The Arms Trade Treaty: A Small Step Forward

by | Apr 22, 2013

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Colin Harvey is Professor of Human Rights Law at the School of Law, Queen’s University Belfast|Colin Harvey is Professor of Human Rights Law at the School of Law, Queen’s University Belfast|Colin Harvey is Professor of Human Rights Law at the School of Law, Queen’s University Belfast|Colin Harvey is Professor of Human Rights Law at the School of Law, Queen’s University Belfast

Following Dr Gilles Giacca’s post last Monday on the Arms Trade Treaty, Dr. Laurence Lustgarten argues that the Treaty is a historic accomplishment, but it has several limitations.

It would be churlish not to welcome the Arms Trade Treaty. It is the first of its kind in world history: an attempt to establish universal standards governing the sale of conventional weapons, including the small arms and light weapons (SALW) which Kofi Annan, when UN Secretary-General, rightly described as ‘the real weapons of mass destruction’ for the devastation they have in conflict zones, particularly in Africa.

Some elements of the Treaty are admirable: the scope is wide, including—after a hard struggle–ammunition in most instances. One article is specifically devoted to diversion. This is a crucial issue because some of the worst perpetrators of atrocities have acquired weapons ostensibly sold to legitimate purchasers through various illicit means. The Treaty also addresses brokering and transhipments, also ways that secret or concealed movement of caches of weapons can reach militias or governments subject to sanctions. An international Secretariat has been created, unfortunately without real power but with useful functions of gathering and circulating information States are required to submit annually; its effectiveness will depend heavily on sustained and adequate finance. Finally, the process of amendment, important in light of doubts about effectiveness of many aspects of the Treaty, is relatively easy. The requirement of 50 ratifications before coming into force should also be easily and quickly satisfied.

But (there is always a but)—one must question whether a treaty which could not command the signatures of two Permanent Members of the Security Council (Russia—a major arms exporter—and China), nor of India, Saudi Arabia, and Qatar—all importers on a massive scale–has started off on a hopeful path. All five of these countries abstained and will not ratify it; nor will the United States, which after getting its way on a number of major points, did sign but with no chance that constitutionally-necessary approval by the Senate will follow.

The price of agreement has been very high. The circumstances in which transfers are prohibited are very limited. Some instances, such as use of arms to commit genocide, crimes against humanity and related great evils, require ‘knowledge’ that this use ‘would’ occur. This is an absurdly high threshold, a feeble barrier in world politics where uncertainty, secrecy and dissimulation rule. The criminal law approach of ‘knows or ought to have known’ is high enough, and the very least that should have been acceptable. ‘Reasonably likely’ as opposed to ‘would’ similarly would have made the prohibition much more meaningful.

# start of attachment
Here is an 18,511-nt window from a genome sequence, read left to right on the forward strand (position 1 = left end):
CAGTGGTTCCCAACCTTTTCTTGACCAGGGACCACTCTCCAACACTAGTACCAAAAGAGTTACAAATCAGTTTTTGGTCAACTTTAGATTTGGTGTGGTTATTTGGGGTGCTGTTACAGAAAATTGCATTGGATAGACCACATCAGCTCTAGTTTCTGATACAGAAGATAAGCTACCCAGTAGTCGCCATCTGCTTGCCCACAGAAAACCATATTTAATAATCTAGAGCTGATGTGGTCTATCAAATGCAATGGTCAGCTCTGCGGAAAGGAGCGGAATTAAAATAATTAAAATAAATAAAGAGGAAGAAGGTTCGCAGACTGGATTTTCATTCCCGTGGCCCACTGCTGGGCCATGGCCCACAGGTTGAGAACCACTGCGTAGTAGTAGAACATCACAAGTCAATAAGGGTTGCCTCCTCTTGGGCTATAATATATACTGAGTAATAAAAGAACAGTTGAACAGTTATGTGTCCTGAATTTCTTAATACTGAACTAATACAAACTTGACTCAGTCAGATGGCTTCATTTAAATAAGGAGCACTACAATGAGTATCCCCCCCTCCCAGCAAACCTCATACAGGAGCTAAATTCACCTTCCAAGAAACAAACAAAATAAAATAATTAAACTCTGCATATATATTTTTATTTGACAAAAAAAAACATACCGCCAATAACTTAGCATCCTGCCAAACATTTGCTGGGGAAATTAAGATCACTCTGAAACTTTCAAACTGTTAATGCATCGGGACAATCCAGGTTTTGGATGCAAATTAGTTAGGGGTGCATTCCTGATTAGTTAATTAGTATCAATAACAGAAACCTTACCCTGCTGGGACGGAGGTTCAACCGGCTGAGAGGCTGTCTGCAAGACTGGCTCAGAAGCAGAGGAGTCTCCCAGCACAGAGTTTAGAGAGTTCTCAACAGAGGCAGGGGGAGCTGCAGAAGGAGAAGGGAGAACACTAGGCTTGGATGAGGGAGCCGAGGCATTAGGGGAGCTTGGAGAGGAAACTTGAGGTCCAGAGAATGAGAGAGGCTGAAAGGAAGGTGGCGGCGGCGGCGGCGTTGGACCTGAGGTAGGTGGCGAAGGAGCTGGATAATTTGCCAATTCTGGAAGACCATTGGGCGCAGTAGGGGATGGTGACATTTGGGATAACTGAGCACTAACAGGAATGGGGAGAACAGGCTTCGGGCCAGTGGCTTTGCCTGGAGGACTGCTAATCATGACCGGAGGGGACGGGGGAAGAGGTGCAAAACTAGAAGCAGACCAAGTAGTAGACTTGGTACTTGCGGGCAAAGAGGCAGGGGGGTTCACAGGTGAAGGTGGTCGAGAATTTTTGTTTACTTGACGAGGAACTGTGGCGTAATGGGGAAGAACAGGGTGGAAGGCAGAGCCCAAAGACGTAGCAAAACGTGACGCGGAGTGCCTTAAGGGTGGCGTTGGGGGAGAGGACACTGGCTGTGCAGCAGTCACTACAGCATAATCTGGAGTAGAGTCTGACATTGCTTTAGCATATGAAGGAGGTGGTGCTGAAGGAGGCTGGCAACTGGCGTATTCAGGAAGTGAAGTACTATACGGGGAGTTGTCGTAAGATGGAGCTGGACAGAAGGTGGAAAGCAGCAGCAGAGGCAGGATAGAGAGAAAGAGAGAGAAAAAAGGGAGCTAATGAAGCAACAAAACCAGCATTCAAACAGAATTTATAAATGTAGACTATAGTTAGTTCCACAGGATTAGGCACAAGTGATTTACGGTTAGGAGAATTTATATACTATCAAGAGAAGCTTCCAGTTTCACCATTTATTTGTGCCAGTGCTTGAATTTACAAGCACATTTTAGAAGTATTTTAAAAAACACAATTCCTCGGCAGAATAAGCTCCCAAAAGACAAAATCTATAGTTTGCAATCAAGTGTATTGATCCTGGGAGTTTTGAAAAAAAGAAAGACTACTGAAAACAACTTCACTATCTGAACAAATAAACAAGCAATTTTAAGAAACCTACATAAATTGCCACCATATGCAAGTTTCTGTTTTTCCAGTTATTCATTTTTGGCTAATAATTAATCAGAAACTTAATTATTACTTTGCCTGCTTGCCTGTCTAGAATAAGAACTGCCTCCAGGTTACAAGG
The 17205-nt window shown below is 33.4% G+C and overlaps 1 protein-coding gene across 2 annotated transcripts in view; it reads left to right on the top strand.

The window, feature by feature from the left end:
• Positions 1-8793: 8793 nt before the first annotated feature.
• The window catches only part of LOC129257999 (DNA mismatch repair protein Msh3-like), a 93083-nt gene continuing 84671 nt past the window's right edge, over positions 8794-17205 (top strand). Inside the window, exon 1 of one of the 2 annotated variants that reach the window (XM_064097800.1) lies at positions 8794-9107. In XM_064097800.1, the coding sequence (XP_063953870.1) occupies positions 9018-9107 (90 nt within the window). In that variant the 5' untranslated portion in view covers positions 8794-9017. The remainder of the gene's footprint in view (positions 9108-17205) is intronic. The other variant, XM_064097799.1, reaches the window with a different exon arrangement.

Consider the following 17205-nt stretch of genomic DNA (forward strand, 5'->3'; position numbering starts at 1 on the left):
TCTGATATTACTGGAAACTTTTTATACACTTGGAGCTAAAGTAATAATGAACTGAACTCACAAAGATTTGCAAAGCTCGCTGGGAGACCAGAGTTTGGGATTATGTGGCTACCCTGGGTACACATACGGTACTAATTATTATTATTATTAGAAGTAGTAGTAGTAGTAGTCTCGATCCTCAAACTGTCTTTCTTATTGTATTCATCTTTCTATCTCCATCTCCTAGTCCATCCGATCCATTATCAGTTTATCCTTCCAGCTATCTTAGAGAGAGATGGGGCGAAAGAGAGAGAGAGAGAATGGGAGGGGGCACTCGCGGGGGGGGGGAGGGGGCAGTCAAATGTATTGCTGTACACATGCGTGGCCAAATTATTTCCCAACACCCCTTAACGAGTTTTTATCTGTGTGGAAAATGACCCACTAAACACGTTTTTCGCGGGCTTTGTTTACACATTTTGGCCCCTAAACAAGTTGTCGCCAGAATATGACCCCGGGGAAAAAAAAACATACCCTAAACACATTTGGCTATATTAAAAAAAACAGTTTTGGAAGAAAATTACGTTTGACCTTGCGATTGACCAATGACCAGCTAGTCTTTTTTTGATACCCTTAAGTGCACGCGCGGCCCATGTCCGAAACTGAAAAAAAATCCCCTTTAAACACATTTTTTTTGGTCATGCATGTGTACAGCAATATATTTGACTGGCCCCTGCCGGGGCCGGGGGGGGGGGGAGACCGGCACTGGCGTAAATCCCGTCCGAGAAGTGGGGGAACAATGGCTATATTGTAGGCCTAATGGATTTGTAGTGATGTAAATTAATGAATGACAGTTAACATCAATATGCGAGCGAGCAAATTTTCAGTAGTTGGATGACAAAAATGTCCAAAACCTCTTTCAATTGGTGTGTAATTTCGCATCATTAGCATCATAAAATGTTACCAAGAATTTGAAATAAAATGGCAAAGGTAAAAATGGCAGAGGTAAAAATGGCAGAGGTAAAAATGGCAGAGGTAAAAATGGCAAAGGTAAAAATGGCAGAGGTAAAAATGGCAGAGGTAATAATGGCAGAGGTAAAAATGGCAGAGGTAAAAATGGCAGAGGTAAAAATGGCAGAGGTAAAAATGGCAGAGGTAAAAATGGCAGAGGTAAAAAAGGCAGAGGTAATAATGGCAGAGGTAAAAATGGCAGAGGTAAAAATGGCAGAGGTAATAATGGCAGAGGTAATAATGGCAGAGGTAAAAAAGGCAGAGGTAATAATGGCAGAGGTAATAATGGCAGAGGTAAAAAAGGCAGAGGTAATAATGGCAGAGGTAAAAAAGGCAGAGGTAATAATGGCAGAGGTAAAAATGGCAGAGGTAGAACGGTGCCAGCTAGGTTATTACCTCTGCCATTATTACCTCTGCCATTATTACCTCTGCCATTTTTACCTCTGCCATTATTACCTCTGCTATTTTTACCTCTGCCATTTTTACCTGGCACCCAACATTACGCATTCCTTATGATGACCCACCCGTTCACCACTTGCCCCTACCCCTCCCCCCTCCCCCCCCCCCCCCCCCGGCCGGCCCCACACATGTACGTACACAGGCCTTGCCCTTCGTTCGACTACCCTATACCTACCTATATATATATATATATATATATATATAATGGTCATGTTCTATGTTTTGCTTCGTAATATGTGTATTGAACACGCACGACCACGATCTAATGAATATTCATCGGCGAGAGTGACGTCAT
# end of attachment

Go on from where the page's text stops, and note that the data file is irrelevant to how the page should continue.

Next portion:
However, most transfers are not prohibited, but are subject only to national export ‘assessments’, a framework of regulation that seriously limits the Treaty’s effectiveness.  And even with respect to that lesser category of regulation, the final version has in two respects, been weakened compared to the draft put on hold last July. All mention of the arm trade’s adverse impact on development—i.e. arms purchases whose expense drains the wealth of poor nations that could be used on infrastructure, welfare or human capital investment—has been struck out. A number of purchasing states, led by India, hypocritically argued that including a provision on development would be a relic of colonialism, despite the fact that such a provision would inhibit sales, and therefore profits, of Western manufacturers. Mention of corruption—the hallmark of the arms trade—has also gone, though on one interpretation it may have been smuggled in by the backdoor.

There is also the problem, noted by Gilles Giacca in his earlier post, that exporters are asked to determine whether there is an ‘overriding risk’ that the weapons ‘could’ be used to commit ‘serious’ violations of, most notably, IHL and IHRL. This is, again, a discouragingly high standard, and all too easily misused to waive through a lucrative order. Attempts to replace ‘overriding’ with ‘significant’ were fiercely resisted.

General Assembly passage is only Round 1 of a long, bruising fight. The Treaty is an international law document, but it is much more: a set of standards and principles designed to be implemented in domestic law.  The real battleground will be implementation in states like Brazil and South Africa, with growing arms exports and few or no existing restrictions, and in importing countries, especially in Africa, which will need to establish effective administrative machinery to oversee and control imports. NGOs can have a major role to play in this respect — it would be a useful form of aid for EU states to assist with capacity building.

Don’t expect major impact any time soon, but don’t underestimate the moral force of the Treaty either.

 Laurence Lustgarten is Visiting Research Fellow at the Institute of Ethics, Law, and Armed Conflict [ELAC] and Associate Research Fellow at the Centre for Socio-Legal Studies.  His current research is devoted to a comprehensive study of controlling the arms trade.

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